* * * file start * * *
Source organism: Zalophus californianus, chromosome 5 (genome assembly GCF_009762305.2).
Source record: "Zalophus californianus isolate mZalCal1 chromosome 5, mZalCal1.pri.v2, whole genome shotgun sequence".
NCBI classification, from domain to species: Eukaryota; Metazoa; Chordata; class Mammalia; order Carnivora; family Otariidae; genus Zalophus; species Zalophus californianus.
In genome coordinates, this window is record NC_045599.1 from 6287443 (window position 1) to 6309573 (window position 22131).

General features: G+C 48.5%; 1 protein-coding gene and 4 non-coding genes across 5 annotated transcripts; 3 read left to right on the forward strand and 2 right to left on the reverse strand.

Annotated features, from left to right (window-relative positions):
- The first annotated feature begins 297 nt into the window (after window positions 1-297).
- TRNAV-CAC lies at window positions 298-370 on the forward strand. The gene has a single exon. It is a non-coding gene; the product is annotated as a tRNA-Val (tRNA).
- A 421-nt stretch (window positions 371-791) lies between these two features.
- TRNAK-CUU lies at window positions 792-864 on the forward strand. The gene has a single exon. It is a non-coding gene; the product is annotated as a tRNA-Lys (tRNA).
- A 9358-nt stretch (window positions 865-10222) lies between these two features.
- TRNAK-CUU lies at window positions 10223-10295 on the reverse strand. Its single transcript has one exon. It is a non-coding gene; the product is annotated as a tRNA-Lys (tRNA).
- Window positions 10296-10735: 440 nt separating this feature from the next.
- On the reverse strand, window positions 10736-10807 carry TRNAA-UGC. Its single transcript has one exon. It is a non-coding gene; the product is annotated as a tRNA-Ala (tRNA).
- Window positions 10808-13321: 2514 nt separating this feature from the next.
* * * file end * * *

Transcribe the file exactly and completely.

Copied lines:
Source organism: Zalophus californianus, chromosome 5 (genome assembly GCF_009762305.2).
Source record: "Zalophus californianus isolate mZalCal1 chromosome 5, mZalCal1.pri.v2, whole genome shotgun sequence".
NCBI classification, from domain to species: Eukaryota; Metazoa; Chordata; class Mammalia; order Carnivora; family Otariidae; genus Zalophus; species Zalophus californianus.
In genome coordinates, this window is record NC_045599.1 from 6287443 (window position 1) to 6309573 (window position 22131).

General features: G+C 48.5%; 1 protein-coding gene and 4 non-coding genes across 5 annotated transcripts; 3 read left to right on the forward strand and 2 right to left on the reverse strand.

Annotated features, from left to right (window-relative positions):
- The first annotated feature begins 297 nt into the window (after window positions 1-297).
- TRNAV-CAC lies at window positions 298-370 on the forward strand. The gene has a single exon. It is a non-coding gene; the product is annotated as a tRNA-Val (tRNA).
- A 421-nt stretch (window positions 371-791) lies between these two features.
- TRNAK-CUU lies at window positions 792-864 on the forward strand. The gene has a single exon. It is a non-coding gene; the product is annotated as a tRNA-Lys (tRNA).
- A 9358-nt stretch (window positions 865-10222) lies between these two features.
- TRNAK-CUU lies at window positions 10223-10295 on the reverse strand. Its single transcript has one exon. It is a non-coding gene; the product is annotated as a tRNA-Lys (tRNA).
- Window positions 10296-10735: 440 nt separating this feature from the next.
- On the reverse strand, window positions 10736-10807 carry TRNAA-UGC. Its single transcript has one exon. It is a non-coding gene; the product is annotated as a tRNA-Ala (tRNA).
- Window positions 10808-13321: 2514 nt separating this feature from the next.